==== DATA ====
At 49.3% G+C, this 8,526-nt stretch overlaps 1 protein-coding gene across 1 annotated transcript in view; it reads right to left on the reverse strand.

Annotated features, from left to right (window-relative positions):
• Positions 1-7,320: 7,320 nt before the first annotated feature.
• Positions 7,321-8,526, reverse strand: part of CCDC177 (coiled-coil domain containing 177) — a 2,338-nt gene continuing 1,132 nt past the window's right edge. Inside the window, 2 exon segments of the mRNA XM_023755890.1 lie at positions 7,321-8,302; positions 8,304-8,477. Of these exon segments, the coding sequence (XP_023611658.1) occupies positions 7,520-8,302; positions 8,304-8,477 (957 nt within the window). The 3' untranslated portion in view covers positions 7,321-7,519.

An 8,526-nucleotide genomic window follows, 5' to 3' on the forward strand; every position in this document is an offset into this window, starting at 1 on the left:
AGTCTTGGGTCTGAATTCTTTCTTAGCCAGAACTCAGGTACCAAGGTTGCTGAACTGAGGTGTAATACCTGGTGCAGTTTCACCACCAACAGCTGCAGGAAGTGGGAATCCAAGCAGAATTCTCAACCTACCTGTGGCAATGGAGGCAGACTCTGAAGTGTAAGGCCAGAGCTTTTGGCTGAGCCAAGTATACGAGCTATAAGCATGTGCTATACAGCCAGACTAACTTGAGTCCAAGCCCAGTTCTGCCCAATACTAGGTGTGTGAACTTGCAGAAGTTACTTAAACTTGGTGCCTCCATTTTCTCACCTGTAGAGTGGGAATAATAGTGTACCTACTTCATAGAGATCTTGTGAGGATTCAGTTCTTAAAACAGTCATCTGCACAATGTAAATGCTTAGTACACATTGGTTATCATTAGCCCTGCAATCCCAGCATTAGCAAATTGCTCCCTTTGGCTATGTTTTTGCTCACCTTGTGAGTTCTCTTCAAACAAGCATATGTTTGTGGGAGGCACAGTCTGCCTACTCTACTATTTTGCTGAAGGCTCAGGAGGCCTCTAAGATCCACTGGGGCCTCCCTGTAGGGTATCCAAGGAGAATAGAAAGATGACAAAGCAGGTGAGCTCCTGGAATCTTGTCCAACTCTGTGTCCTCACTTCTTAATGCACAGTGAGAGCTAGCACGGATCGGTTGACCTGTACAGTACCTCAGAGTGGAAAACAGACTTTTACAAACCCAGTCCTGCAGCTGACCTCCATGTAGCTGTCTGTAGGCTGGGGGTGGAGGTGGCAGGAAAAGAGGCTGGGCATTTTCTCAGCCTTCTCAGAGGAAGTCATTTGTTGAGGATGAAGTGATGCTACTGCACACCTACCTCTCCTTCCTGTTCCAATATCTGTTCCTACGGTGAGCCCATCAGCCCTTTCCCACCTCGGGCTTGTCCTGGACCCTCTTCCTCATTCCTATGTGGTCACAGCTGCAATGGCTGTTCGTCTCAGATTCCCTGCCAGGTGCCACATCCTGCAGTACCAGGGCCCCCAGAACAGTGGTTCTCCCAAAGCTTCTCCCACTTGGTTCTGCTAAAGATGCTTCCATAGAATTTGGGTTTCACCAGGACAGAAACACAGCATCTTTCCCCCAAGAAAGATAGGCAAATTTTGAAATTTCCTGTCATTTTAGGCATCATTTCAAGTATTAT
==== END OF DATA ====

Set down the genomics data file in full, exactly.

At 49.3% G+C, this 8,526-nt stretch overlaps 1 protein-coding gene across 1 annotated transcript in view; it reads right to left on the reverse strand.

Annotated features, from left to right (window-relative positions):
• Positions 1-7,320: 7,320 nt before the first annotated feature.
• Positions 7,321-8,526, reverse strand: part of CCDC177 (coiled-coil domain containing 177) — a 2,338-nt gene continuing 1,132 nt past the window's right edge. Inside the window, 2 exon segments of the mRNA XM_023755890.1 lie at positions 7,321-8,302; positions 8,304-8,477. Of these exon segments, the coding sequence (XP_023611658.1) occupies positions 7,520-8,302; positions 8,304-8,477 (957 nt within the window). The 3' untranslated portion in view covers positions 7,321-7,519.

An 8,526-nucleotide genomic window follows, 5' to 3' on the forward strand; every position in this document is an offset into this window, starting at 1 on the left:
AGTCTTGGGTCTGAATTCTTTCTTAGCCAGAACTCAGGTACCAAGGTTGCTGAACTGAGGTGTAATACCTGGTGCAGTTTCACCACCAACAGCTGCAGGAAGTGGGAATCCAAGCAGAATTCTCAACCTACCTGTGGCAATGGAGGCAGACTCTGAAGTGTAAGGCCAGAGCTTTTGGCTGAGCCAAGTATACGAGCTATAAGCATGTGCTATACAGCCAGACTAACTTGAGTCCAAGCCCAGTTCTGCCCAATACTAGGTGTGTGAACTTGCAGAAGTTACTTAAACTTGGTGCCTCCATTTTCTCACCTGTAGAGTGGGAATAATAGTGTACCTACTTCATAGAGATCTTGTGAGGATTCAGTTCTTAAAACAGTCATCTGCACAATGTAAATGCTTAGTACACATTGGTTATCATTAGCCCTGCAATCCCAGCATTAGCAAATTGCTCCCTTTGGCTATGTTTTTGCTCACCTTGTGAGTTCTCTTCAAACAAGCATATGTTTGTGGGAGGCACAGTCTGCCTACTCTACTATTTTGCTGAAGGCTCAGGAGGCCTCTAAGATCCACTGGGGCCTCCCTGTAGGGTATCCAAGGAGAATAGAAAGATGACAAAGCAGGTGAGCTCCTGGAATCTTGTCCAACTCTGTGTCCTCACTTCTTAATGCACAGTGAGAGCTAGCACGGATCGGTTGACCTGTACAGTACCTCAGAGTGGAAAACAGACTTTTACAAACCCAGTCCTGCAGCTGACCTCCATGTAGCTGTCTGTAGGCTGGGGGTGGAGGTGGCAGGAAAAGAGGCTGGGCATTTTCTCAGCCTTCTCAGAGGAAGTCATTTGTTGAGGATGAAGTGATGCTACTGCACACCTACCTCTCCTTCCTGTTCCAATATCTGTTCCTACGGTGAGCCCATCAGCCCTTTCCCACCTCGGGCTTGTCCTGGACCCTCTTCCTCATTCCTATGTGGTCACAGCTGCAATGGCTGTTCGTCTCAGATTCCCTGCCAGGTGCCACATCCTGCAGTACCAGGGCCCCCAGAACAGTGGTTCTCCCAAAGCTTCTCCCACTTGGTTCTGCTAAAGATGCTTCCATAGAATTTGGGTTTCACCAGGACAGAAACACAGCATCTTTCCCCCAAGAAAGATAGGCAAATTTTGAAATTTCCTGTCATTTTAGGCATCATTTCAAGTATTAT